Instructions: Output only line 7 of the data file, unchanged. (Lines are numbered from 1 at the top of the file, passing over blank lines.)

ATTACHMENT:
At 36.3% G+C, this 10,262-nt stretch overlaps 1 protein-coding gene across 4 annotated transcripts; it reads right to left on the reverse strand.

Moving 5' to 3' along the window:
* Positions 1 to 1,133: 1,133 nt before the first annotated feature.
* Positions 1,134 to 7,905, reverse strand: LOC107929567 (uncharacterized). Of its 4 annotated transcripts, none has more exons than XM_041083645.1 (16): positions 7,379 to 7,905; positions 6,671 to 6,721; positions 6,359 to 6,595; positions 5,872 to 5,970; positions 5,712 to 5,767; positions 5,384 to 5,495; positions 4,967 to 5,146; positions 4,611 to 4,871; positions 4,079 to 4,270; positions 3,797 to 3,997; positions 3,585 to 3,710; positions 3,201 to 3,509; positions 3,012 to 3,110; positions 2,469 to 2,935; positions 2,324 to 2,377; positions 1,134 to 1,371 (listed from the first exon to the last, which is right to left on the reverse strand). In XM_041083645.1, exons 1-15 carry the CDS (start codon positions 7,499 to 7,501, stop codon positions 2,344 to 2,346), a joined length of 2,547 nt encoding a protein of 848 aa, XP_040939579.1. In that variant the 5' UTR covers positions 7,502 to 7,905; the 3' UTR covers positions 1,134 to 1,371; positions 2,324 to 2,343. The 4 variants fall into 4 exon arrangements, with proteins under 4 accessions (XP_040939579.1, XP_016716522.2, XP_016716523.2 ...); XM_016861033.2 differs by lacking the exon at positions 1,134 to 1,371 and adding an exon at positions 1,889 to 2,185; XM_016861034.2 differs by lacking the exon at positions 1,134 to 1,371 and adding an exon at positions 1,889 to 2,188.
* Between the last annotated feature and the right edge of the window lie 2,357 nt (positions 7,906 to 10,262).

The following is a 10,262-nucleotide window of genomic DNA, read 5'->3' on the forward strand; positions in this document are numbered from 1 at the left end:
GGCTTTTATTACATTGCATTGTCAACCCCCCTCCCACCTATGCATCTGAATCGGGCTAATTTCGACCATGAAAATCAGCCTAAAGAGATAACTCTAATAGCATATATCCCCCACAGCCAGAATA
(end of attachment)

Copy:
GGCTTTTATTACATTGCATTGTCAACCCCCCTCCCACCTATGCATCTGAATCGGGCTAATTTCGACCATGAAAATCAGCCTAAAGAGATAACTCTAATAGCATATATCCCCCACAGCCAGAATA